Jamison Guice, Campus Carrier features editor

Jana Morning, Campus Carrier asst. features editor

Mental health

Stress resilience is the ability to adapt to trauma or tragedy, and assistant director of counseling Terri Cordle mentions that the ability to maintain stress resilience during the pandemic helps boost energy levels. A disrupted schedule causes people to become stressed and overwhelmed with daily tasks. Cordle said that some things to focus on include building a new routine, eating nutritious foods regularly, sleeping and exercising. 

“This is a really stressful time and stress just kind of takes away from our energy levels,” Cordle said. “We need to make sure we’re replenishing it where we can so we can better roll with the stress of life and the stress of COVID.”

One stressor may simply be wanting the things you cannot have. If hanging out with friends before the pandemic was of personal importance, then that lost connection can manifest into unhappiness or stress. Cordle said that due to the many social limitations people are under, it is nice to recognize things of personal importance so they will not be taken for granted in the future. 

“I don’t know if grateful is the right word, but we are more aware of the things that we take probably take for granted, like being able to go out and eat with our friends and sit next to our friends and be in large groups,” Cordle said. “I guess that’s one positive thing to recognize, the things that really are meaningful to us.”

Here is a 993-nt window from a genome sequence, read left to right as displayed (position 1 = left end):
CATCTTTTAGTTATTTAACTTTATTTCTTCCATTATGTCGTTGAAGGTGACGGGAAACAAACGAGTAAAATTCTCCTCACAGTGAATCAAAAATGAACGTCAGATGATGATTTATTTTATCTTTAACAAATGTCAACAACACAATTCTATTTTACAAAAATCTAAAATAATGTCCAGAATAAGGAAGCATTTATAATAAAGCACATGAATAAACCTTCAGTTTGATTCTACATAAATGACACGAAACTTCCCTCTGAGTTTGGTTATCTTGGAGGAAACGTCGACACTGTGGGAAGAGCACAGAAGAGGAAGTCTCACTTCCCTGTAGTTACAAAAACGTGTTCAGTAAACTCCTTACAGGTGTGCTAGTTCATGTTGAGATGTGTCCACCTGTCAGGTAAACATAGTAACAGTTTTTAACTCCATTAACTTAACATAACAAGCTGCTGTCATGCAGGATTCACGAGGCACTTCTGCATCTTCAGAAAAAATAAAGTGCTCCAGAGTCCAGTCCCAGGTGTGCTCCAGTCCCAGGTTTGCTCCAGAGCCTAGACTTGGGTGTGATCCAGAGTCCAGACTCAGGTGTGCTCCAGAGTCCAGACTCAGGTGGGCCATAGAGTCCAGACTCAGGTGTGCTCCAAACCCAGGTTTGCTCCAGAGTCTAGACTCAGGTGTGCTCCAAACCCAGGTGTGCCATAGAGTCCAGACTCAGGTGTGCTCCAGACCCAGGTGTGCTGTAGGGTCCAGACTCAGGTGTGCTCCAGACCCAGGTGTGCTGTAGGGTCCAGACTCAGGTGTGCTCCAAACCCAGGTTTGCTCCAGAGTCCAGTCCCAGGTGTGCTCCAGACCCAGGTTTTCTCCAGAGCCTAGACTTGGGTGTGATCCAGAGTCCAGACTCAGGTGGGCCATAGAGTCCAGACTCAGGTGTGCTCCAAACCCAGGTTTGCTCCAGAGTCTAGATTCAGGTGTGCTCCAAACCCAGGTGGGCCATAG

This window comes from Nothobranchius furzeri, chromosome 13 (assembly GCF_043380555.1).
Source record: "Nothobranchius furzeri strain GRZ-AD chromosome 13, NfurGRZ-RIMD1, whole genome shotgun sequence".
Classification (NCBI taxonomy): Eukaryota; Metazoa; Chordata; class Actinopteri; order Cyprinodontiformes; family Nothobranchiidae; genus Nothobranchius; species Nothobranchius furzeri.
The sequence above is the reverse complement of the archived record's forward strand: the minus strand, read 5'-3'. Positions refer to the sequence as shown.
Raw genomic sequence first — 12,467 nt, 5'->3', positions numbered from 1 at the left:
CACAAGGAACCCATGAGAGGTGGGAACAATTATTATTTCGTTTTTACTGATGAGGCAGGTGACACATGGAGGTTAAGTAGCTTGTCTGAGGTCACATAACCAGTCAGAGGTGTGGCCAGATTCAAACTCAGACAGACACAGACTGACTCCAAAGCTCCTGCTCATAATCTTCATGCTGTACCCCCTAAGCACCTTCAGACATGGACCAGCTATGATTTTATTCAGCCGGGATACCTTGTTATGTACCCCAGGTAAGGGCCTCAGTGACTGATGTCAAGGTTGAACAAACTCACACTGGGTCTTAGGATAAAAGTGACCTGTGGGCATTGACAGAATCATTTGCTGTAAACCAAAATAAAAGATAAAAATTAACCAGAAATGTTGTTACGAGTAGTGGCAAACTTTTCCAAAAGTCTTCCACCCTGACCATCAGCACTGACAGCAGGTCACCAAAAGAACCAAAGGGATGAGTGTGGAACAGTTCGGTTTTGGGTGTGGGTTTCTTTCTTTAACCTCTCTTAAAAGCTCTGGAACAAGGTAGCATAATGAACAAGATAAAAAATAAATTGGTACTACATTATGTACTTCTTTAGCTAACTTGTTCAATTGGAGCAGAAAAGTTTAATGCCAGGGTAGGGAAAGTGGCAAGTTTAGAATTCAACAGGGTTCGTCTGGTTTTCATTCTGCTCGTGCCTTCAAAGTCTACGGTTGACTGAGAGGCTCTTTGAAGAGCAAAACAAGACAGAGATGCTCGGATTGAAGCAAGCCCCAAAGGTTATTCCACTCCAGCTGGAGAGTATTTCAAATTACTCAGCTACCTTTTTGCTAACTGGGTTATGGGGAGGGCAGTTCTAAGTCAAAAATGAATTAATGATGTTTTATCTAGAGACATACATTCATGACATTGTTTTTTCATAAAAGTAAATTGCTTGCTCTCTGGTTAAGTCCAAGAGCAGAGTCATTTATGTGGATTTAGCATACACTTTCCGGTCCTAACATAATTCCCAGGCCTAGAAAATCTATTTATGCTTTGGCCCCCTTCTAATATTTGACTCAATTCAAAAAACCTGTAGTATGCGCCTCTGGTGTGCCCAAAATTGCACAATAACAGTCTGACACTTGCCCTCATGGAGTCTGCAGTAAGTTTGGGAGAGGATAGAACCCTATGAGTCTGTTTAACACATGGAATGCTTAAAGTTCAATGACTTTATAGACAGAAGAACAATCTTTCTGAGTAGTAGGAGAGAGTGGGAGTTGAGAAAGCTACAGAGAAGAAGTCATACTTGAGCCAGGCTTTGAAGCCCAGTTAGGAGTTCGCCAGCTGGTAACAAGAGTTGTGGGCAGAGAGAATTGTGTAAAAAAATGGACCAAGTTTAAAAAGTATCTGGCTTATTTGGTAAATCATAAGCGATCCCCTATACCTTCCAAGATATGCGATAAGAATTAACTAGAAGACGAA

Cordle recommends reaching out to friends if unable to find anything positive. She said it is normal to have difficulty finding the up-side during a pandemic, so do not be afraid to reach out to others and hear their ideas. Other connections available include on-campus counseling services which provide virtual care if unable to meet in person. Cordle said that before the pandemic, virtual counseling or teletherapy was either unavailable or too unusual for people to be comfortable with it.

If seeking help or just wanting someone to talk to, students can make an appointment at the Counseling Center by calling (706) 236-2259.


Zachary Taylor, associate professor of environmental science, believes the pandemic has had some positive effects on our environment, regardless of how big or small those positives might be.

Taylor said that following initial lockdowns in March, carbon dioxide emissions went down somewhere between four and seven percent for this year due to things like less vehicle emissions since travel was restricted. 

“It’s not nothing, but it’s not a lot either,” Taylor said.

Taylor believes pandemics are inevitable but, if the world as a society comes together and thinks of ways to better interact with the natural world around us, we could make pandemics less frequent.

“People are encroaching on the habitats of these animals,” Taylor said. “There’s really nowhere left for wild things to live. The more people interact with wildlife, the more likely you’ll have something like this jump from the natural world to the human world.”

Taylor hopes people will learn from the pandemic to have a better understanding of wildlife, and the importance of conserving biodiversity and preserving different parts of the planet.

Taylor mentions an article published by the World Economic Forum that claims the global cost to prevent COVID-19 is $22 to $31 billion, which includes funding for monitoring wildlife trade and reducing deforestation. He believes it would be money well spent considering it would reduce the chances of another pandemic, amongst other factors.

“The world would have to come together and prioritize that,” Taylor said. “Maybe people will finally realize how fragile and disruptive some of these things we do are.”